Neuroscience Says 3 Simple Approaches Can Help You Live a Happier, More Successful Life

Neuroscience Says 3 Simple Approaches Can Help You Live a Happier, More Successful Life

There’s so much evidence that no matter who we are or where we’re starting from, we an all make ourselves happier.

Happiness is not set in concrete. You can take action, and enjoy more happiness and success.

It’s not always easy, but it is possible, and these 3 simple happiness boosting tips via by Jeff Haden will definitely help …

Neuroscientific research on how to make better decisions faster, break bad habits, and build greater intelligence, focus, and mental agility.

You can fight how you’re wired. (I know I have.) Sometimes that works.

The better approach? Don’t just try to change how you think. Take advantage of how you’re built to leverage and benefit from the way your mind works on a neurological level.

Here are three of my favorite research-based approaches.

Neuroscience on Making Better (and Faster) Decisions

Or not. In this landmark study, Adriaan de Groot asked expert and novice players to view a chess position for a few seconds and memorize it as best they could.

Here’s what happened:

  • When the position imitated the layout of a real game, the experts performed significantly better than novices. They had seen and analyzed countless chess positions. They knew and recognized patterns, and instinctively connected the new pattern to ones they already knew.
  • When the position was created by placing pieces at random, the experts performed no better than novices. Random patterns? They couldn’t relate them to anything they knew.

To de Groot’s surprise, the grandmasters weren’t better at memorization. But they were definitely better at recognition, and at chunking by parsing and grouping information in the most efficient way possible.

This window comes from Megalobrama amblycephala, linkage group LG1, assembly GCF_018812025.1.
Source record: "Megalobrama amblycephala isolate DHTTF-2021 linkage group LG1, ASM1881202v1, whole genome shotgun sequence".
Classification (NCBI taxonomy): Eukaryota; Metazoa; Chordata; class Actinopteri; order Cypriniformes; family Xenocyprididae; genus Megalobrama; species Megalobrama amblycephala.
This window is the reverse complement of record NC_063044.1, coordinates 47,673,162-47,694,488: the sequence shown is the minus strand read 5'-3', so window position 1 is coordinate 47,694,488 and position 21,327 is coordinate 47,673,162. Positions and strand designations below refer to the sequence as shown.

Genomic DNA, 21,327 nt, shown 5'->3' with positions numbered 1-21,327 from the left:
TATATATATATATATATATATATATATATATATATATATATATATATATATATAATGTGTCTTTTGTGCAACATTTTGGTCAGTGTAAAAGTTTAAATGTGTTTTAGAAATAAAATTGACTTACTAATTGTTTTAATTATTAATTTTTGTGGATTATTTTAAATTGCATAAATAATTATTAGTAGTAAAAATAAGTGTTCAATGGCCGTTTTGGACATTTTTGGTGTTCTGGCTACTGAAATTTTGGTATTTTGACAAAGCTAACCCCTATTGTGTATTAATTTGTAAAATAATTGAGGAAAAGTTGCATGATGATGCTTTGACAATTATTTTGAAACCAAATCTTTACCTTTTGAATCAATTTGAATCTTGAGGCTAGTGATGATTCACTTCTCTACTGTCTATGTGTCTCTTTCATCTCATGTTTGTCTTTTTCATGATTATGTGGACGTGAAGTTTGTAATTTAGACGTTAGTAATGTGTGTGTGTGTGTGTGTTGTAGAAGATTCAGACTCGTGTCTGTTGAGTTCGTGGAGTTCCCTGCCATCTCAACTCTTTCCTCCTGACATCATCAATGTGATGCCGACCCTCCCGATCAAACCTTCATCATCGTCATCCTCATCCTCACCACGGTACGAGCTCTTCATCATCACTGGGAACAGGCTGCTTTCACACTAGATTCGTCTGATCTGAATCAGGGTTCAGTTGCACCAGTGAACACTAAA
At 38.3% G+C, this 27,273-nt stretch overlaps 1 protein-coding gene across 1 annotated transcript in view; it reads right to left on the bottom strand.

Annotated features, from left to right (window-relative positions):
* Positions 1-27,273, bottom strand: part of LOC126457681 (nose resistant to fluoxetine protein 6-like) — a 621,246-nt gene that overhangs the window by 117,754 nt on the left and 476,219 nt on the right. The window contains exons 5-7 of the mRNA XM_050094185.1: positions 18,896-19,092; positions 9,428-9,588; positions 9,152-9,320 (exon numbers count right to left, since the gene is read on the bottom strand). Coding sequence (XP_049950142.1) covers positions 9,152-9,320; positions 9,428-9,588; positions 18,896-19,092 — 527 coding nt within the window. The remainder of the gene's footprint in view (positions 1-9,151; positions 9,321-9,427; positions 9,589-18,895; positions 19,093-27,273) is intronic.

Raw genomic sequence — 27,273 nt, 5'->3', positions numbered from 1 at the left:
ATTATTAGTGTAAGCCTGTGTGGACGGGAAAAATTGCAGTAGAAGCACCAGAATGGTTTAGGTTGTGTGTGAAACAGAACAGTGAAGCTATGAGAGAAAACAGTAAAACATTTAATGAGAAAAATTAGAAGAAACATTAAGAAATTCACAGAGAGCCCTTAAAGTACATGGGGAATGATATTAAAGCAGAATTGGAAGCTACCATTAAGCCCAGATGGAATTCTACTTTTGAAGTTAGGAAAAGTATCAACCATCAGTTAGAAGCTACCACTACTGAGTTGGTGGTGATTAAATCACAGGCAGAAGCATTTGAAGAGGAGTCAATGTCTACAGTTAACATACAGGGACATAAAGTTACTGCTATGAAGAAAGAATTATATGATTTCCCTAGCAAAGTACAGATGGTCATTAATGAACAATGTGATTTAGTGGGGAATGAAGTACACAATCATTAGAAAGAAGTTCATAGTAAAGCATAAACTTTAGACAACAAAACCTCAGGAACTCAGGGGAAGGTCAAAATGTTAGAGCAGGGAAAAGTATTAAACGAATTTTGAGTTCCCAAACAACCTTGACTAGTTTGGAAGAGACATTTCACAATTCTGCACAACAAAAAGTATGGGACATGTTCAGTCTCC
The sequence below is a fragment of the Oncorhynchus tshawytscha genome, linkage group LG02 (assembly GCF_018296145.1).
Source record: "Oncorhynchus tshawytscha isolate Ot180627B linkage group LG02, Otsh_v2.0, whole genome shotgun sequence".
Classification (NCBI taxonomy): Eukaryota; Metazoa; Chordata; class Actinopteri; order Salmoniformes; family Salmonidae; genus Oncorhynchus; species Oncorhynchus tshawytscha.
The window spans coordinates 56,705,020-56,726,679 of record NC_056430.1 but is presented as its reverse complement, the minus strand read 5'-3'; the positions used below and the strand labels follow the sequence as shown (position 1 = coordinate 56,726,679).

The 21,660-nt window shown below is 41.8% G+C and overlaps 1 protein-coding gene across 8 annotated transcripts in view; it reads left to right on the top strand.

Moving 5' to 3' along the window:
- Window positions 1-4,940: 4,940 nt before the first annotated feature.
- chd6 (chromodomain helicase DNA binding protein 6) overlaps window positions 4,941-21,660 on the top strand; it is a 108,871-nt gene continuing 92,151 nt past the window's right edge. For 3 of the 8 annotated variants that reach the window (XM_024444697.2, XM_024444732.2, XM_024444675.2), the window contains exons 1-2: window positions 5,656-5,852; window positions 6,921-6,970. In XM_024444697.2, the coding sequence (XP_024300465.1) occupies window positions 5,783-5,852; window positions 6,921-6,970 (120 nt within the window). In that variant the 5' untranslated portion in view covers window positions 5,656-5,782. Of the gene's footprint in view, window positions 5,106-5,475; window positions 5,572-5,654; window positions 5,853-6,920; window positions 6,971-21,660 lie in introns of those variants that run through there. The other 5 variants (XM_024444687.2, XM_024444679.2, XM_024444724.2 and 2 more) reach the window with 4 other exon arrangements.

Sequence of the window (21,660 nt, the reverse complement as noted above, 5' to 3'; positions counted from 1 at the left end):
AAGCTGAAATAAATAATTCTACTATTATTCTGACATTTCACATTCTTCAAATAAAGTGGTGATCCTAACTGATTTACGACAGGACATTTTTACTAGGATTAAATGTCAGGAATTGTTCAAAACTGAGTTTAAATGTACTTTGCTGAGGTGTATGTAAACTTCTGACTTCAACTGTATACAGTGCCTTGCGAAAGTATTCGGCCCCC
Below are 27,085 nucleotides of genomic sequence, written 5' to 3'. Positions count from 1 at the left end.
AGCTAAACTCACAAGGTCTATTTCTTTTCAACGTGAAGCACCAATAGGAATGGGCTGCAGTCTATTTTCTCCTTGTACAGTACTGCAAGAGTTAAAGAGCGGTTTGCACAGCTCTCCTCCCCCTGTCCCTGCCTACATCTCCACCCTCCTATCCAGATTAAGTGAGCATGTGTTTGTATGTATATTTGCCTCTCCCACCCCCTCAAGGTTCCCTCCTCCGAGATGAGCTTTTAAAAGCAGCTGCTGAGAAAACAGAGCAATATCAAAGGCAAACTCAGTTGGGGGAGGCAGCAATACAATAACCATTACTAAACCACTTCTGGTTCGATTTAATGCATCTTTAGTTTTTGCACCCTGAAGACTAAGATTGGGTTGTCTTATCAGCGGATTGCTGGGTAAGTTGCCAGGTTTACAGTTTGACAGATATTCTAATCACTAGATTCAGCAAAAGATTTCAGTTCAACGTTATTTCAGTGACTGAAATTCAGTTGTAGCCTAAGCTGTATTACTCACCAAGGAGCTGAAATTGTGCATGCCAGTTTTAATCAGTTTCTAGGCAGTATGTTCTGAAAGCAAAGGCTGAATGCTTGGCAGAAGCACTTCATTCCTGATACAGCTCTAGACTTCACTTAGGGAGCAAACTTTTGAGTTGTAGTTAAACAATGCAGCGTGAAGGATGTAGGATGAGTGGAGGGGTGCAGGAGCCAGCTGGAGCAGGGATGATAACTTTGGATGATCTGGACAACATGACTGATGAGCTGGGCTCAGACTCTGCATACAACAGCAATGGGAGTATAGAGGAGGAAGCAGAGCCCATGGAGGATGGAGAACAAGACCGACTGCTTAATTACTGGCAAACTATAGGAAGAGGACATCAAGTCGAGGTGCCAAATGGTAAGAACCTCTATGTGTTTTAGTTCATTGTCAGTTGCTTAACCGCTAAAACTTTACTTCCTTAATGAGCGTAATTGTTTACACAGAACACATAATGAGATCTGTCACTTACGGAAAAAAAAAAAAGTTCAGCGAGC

According to Barbara Oakley, an engineering professor at Oakland University and the author of Learning How to Learn:

Chunking is the mother of all learning — when you know something so well that it is basically a snap to call it to mind and do it or use it.

Creating neural patterns — neural chunks — underpins the development of all expertise.

In short, extensive practice and deep experience help experts make what appear to be instinctive decisions. Or as Nobel Prize-winning economist Daniel Kahneman says, “Intuition is thinking that you know without knowing why you do.”

That’s how experienced doctors can often, within seconds, arrive at an accurate diagnosis. That’s how experienced investors quickly take advantage of a subtle market shift. That’s how experienced leaders quickly read the room to recognize conflicting agendas.

Neural chunks allow you to know, even though you may not know why you know.

So how can you better create neural chunks? One way is to follow Adam Grant’s simple three-step process

… keep reading the full & original article HERE